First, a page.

An interesting post by Michael Russel, the QA Manager at Ritual Entertainment on his experience interviewing for the First-Party Quality Assurance Manager position at Sony. He cites some lax standards, lots of tension between testers and developers, and, a noticeable lack of backing from management as far as QA was concerned.
Click here to read.
As someone who is married to a QA Manager -- err scratch that, she was promoted recently to Operations Manager -- albeit in the pharmaceutical industry, I am all too familliar about the struggle between those in QA whose job it is to ensure the quality of the product/service and those who actually create the product who see QA as little more than a hurdle. I've always expected that my wife's too-frequent concerns weren't limited to just her industry, but would probably apply to just about any situation in which you have necessary, but non-value added personnel. And that's the problem. We as consumers expect the games to work perfectly, but at the same time we're not about to pay extra for it to be the case. Nor should we. But shortsighted management types chase the quick buck and since an extra month or two of proper testing doesn't cause the price of goods to go up, too often games are rushed out the door in a "good enough" state with the intentions that the public will let them know about bugs that pop up and hope for a patch later. And the nearly ubiquitous nature of broadband always-on connectivity makes it even easier for companies to get away with it.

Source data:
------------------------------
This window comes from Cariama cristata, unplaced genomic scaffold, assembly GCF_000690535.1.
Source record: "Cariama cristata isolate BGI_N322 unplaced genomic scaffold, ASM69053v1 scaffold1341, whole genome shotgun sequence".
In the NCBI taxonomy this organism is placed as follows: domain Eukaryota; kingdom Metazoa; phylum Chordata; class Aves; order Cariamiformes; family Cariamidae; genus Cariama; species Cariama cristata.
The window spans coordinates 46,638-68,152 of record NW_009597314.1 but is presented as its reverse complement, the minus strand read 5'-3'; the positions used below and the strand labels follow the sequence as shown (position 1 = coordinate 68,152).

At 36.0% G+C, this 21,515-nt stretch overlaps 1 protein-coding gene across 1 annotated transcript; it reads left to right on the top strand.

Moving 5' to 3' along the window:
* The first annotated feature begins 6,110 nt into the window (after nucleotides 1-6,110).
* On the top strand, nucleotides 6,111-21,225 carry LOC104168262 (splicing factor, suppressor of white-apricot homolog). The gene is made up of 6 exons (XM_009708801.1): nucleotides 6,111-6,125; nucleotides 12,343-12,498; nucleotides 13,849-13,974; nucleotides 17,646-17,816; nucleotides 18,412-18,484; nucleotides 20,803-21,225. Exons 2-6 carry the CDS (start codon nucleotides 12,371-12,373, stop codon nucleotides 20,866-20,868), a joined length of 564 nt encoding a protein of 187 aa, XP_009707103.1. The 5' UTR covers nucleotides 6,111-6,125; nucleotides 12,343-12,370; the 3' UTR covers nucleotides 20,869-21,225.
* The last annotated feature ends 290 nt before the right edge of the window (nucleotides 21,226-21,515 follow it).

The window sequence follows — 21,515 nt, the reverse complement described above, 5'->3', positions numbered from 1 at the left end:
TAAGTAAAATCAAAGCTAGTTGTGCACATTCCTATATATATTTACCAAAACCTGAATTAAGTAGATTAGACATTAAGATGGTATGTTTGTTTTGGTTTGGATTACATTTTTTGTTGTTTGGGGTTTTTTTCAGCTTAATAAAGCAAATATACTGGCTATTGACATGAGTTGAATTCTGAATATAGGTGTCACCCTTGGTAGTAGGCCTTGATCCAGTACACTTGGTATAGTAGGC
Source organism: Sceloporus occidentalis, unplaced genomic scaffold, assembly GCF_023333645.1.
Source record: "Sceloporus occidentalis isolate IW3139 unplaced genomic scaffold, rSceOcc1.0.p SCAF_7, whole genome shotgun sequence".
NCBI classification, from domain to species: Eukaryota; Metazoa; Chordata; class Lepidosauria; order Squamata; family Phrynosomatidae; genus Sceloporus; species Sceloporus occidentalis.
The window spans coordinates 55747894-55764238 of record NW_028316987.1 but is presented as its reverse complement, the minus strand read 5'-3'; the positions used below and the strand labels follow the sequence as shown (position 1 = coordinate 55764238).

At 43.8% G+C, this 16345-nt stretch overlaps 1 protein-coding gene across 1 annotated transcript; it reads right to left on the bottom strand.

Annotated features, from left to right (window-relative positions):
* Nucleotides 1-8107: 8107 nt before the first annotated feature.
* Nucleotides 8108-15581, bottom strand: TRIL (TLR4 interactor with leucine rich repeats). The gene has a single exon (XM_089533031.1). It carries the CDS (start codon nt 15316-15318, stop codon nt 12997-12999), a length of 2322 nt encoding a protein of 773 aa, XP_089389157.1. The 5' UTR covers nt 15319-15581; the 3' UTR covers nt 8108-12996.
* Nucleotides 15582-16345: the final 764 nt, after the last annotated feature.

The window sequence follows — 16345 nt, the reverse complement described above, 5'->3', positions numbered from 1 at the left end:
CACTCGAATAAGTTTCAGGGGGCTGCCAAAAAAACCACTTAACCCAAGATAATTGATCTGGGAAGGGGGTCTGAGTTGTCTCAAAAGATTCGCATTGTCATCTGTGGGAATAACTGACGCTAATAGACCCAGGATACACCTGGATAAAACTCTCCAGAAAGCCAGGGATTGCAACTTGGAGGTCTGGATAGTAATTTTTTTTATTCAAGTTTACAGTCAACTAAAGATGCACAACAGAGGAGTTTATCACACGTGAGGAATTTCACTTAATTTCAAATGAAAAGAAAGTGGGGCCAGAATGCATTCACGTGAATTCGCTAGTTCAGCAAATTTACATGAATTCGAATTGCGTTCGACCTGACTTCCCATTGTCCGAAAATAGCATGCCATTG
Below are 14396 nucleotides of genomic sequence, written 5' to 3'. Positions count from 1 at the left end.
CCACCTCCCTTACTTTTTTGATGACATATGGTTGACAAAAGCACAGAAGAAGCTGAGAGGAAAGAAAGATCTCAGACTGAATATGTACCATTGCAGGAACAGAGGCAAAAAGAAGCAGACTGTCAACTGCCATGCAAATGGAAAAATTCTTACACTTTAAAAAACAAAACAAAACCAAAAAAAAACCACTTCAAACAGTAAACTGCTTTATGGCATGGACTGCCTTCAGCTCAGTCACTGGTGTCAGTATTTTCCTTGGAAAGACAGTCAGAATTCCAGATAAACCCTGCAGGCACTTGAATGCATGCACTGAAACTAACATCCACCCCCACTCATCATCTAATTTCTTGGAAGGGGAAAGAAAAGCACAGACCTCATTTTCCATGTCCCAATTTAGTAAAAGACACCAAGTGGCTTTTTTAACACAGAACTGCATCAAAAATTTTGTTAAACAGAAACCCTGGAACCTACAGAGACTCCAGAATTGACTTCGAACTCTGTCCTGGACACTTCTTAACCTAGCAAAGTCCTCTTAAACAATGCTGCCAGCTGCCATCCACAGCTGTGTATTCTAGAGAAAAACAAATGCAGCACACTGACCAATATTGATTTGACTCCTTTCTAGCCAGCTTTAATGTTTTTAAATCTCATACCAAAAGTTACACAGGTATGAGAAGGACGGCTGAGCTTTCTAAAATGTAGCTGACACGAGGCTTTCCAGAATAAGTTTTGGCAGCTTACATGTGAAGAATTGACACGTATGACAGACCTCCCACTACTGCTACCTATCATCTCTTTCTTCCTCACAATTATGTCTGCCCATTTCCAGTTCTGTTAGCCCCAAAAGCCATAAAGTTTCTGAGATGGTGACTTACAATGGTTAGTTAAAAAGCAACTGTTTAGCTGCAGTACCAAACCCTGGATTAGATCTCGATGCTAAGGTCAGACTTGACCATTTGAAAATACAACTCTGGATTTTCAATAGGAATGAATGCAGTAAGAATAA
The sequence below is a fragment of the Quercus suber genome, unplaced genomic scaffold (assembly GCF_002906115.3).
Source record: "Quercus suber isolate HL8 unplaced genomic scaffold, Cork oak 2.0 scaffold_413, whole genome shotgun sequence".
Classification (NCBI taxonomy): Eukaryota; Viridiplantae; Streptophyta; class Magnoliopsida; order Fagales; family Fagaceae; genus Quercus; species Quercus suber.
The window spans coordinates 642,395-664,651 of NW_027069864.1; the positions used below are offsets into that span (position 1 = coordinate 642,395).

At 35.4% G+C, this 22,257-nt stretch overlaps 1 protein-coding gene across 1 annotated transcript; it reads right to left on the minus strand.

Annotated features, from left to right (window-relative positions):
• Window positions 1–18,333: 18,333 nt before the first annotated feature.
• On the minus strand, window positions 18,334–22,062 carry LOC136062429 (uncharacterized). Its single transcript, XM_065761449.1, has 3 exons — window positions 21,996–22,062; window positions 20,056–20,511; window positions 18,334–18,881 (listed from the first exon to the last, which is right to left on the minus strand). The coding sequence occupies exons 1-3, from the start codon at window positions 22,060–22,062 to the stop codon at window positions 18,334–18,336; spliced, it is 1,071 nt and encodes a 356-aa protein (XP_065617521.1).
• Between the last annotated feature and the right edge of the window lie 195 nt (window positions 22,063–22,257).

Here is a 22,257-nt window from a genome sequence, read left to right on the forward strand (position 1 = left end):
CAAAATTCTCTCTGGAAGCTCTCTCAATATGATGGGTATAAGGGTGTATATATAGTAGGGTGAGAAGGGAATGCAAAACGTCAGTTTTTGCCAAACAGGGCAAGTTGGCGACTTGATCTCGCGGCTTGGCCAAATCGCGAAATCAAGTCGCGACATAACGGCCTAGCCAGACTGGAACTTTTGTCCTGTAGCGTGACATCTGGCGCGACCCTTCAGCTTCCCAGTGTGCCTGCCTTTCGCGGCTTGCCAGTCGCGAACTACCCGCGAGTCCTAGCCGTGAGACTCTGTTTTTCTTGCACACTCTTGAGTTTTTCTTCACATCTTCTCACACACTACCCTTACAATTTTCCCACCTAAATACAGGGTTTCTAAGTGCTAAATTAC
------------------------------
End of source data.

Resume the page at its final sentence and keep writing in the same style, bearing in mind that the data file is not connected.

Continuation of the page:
But, as Russel points out, things can swing too far in the other direction to. If the QA department receives too much support and is allowed to install too many protocols and have too much say, creativity and productivity in the development areas can be stifled. It seems to me that the companies who understand this give-and-take the best and who routinely publish the best games -- both in terms of originality and quality -- are the companies who also set release dates as "when it's done" rather than shooting for some artificial deadline, which is all too often related to a movie's release in theatres or on DVD. Cough, Superman Returns, cough.
Unfortunately all we consumers can do is express our displeasure with our wallets. At $60 a pop, videogames are far too expensive to be purchased in an incomplete stage. And the current lack of a return policy and skeptical quality of the majority of reviews in which showstopper bugs don't receive more than a casual mention puts the onus on us even moreso to remember exactly who published what and not buy from them again. Gamers are wonderful at complaining. They are possibly the best at it in the world. But they need to put their money where the typing fingers are and instead of ranting nonsensically on message boards and in comment spaces, they need to simply remember. Remember the bugs. Remember the lack of originality. Remember whatever it is that made you wish for an honest way of getting your money back. And most importantly remember the developer and publisher of that game and don't buy from them again. If enough people do that then the shortsighted managers who didn't support their QA teams will find themselves with short-term careers and eventually these companies will catch the clue.